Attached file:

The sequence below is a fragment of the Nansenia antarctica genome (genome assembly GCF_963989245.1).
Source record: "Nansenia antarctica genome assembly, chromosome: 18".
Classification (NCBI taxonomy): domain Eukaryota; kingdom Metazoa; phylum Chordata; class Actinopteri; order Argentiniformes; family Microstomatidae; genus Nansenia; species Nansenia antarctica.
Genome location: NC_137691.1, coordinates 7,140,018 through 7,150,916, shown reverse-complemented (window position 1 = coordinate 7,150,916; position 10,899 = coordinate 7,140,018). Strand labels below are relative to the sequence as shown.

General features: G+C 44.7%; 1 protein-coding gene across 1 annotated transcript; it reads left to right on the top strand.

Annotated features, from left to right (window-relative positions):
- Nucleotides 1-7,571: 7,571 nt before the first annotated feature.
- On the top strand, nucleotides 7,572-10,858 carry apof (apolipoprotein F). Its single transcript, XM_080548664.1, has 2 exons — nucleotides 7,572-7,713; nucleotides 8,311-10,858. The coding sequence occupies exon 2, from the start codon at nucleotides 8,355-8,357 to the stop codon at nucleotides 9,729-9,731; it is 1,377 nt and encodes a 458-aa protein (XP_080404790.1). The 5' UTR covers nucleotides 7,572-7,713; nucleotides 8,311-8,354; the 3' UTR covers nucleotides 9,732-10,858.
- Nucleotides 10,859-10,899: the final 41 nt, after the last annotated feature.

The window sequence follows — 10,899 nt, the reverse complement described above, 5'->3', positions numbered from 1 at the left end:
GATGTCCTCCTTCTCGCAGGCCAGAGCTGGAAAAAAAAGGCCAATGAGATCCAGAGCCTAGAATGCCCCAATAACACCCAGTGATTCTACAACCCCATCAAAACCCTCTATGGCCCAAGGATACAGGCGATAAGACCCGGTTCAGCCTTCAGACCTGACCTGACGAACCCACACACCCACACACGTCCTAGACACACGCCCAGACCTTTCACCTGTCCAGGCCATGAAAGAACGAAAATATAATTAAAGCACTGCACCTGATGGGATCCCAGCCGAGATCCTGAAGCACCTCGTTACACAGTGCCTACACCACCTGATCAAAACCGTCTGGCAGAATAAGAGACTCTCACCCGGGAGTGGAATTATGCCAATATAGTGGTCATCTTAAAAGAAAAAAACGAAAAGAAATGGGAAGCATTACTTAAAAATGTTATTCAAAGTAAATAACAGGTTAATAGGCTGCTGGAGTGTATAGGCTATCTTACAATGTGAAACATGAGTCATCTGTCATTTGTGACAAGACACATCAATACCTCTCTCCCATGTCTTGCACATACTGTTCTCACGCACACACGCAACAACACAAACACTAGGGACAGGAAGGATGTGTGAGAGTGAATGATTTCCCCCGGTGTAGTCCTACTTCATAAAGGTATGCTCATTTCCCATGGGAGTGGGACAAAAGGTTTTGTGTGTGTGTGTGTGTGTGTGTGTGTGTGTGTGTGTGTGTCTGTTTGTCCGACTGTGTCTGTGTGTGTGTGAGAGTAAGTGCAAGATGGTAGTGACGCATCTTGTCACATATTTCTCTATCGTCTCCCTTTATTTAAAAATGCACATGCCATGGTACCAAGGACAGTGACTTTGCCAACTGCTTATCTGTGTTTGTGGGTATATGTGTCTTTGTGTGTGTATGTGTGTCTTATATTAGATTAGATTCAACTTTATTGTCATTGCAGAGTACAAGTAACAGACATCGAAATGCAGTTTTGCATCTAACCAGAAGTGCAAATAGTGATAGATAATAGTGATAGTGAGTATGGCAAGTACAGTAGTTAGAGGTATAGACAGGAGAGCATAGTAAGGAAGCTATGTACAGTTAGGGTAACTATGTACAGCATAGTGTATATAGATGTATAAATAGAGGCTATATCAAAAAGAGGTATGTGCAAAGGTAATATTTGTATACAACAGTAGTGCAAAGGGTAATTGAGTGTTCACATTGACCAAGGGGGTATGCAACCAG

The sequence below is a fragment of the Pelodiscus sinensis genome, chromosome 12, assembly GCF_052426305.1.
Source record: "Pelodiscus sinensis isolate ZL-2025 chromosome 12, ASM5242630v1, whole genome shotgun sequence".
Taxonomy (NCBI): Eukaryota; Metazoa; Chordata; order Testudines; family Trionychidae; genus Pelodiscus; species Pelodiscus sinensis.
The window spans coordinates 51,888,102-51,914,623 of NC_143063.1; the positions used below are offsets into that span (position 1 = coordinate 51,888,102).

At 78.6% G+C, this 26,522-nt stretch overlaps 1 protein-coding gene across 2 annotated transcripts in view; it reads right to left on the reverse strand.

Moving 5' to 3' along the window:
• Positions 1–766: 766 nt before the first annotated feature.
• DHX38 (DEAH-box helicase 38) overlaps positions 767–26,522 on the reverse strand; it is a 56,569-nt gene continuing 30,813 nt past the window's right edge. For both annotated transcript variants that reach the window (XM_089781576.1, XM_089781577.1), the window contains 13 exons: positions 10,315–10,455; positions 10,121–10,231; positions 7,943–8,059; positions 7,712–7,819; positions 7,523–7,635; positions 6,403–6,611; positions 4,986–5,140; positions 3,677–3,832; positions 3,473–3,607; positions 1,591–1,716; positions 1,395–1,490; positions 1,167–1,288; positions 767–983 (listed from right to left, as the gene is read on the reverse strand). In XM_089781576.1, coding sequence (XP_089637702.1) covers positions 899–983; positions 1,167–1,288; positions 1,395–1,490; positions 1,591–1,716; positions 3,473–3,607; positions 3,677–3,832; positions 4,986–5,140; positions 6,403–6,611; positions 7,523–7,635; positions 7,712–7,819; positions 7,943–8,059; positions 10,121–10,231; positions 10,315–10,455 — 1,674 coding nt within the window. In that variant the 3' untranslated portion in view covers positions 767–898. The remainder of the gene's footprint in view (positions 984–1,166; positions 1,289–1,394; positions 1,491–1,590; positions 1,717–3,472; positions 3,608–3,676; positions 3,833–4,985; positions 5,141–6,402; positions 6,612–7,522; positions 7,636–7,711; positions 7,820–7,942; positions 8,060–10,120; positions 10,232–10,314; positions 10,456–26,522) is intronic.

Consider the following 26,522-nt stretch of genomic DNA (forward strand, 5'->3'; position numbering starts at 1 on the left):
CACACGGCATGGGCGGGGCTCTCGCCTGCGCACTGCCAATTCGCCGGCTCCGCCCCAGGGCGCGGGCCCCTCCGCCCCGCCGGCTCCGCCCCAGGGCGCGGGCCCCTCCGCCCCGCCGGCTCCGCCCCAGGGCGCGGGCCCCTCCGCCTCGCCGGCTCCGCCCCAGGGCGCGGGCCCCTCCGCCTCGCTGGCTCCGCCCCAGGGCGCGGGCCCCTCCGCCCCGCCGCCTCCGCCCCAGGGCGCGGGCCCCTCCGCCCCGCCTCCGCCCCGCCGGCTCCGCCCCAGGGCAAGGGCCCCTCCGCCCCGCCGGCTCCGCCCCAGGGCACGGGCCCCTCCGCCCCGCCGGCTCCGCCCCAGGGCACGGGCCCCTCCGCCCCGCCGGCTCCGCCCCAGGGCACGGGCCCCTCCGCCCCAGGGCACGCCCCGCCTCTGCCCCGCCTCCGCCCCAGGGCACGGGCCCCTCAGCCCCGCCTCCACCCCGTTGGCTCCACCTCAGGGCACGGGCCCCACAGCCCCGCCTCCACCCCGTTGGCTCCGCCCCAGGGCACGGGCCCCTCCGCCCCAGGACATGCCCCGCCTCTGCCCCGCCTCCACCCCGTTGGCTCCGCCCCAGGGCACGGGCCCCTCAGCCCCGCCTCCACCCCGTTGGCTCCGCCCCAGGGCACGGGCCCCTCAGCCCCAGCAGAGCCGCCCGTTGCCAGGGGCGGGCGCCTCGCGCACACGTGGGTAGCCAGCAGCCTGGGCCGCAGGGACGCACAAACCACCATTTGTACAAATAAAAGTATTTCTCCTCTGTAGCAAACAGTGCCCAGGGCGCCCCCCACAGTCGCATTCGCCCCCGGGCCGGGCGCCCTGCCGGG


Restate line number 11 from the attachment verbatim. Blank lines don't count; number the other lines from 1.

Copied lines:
GATGTCCTCCTTCTCGCAGGCCAGAGCTGGAAAAAAAAGGCCAATGAGATCCAGAGCCTAGAATGCCCCAATAACACCCAGTGATTCTACAACCCCATCAAAACCCTCTATGGCCCAAGGATACAGGCGATAAGACCCGGTTCAGCCTTCAGACCTGACCTGACGAACCCACACACCCACACACGTCCTAGACACACGCCCAGACCTTTCACCTGTCCAGGCCATGAAAGAACGAAAATATAATTAAAGCACTGCACCTGATGGGATCCCAGCCGAGATCCTGAAGCACCTCGTTACACAGTGCCTACACCACCTGATCAAAACCGTCTGGCAGAATAAGAGACTCTCACCCGGGAGTGGAATTATGCCAATATAGTGGTCATCTTAAAAGAAAAAAACGAAAAGAAATGGGAAGCATTACTTAAAAATGTTATTCAAAGTAAATAACAGGTTAATAGGCTGCTGGAGTGTATAGGCTATCTTACAATGTGAAACATGAGTCATCTGTCATTTGTGACAAGACACATCAATACCTCTCTCCCATGTCTTGCACATACTGTTCTCACGCACACACGCAACAACACAAACACTAGGGACAGGAAGGATGTGTGAGAGTGAATGATTTCCCCCGGTGTAGTCCTACTTCATAAAGGTATGCTCATTTCCCATGGGAGTGGGACAAAAGGTTTTGTGTGTGTGTGTGTGTGTGTGTGTGTGTGTGTGTGTGTGTCTGTTTGTCCGACTGTGTCTGTGTGTGTGTGAGAGTAAGTGCAAGATGGTAGTGACGCATCTTGTCACATATTTCTCTATCGTCTCCCTTTATTTAAAAATGCACATGCCATGGTACCAAGGACAGTGACTTTGCCAACTGCTTATCTGTGTTTGTGGGTATATGTGTCTTTGTGTGTGTATGTGTGTCTTATATTAGATTAGATTCAACTTTATTGTCATTGCAGAGTACAAGTAACAGACATCGAAATGCAGTTTTGCATCTAACCAGAAGTGCAAATAGTGATAGATAATAGTGATAGTGAGTATGGCAAGTACAGTAGTTAGAGGTATAGACAGGAGAGCATAGTAAGGAAGCTATGTACAGTTAGGGTAACTATGTACAGCATAGTGTATATAGATGTATAAATAGAGGCTATATCAAAAAGAGGTATGTGCAAAGGTAATATTTGTATACAACAGTAGTGCAAAGGGTAATTGAGTGTTCACATTGACCAAGGGGGTATGCAACCAG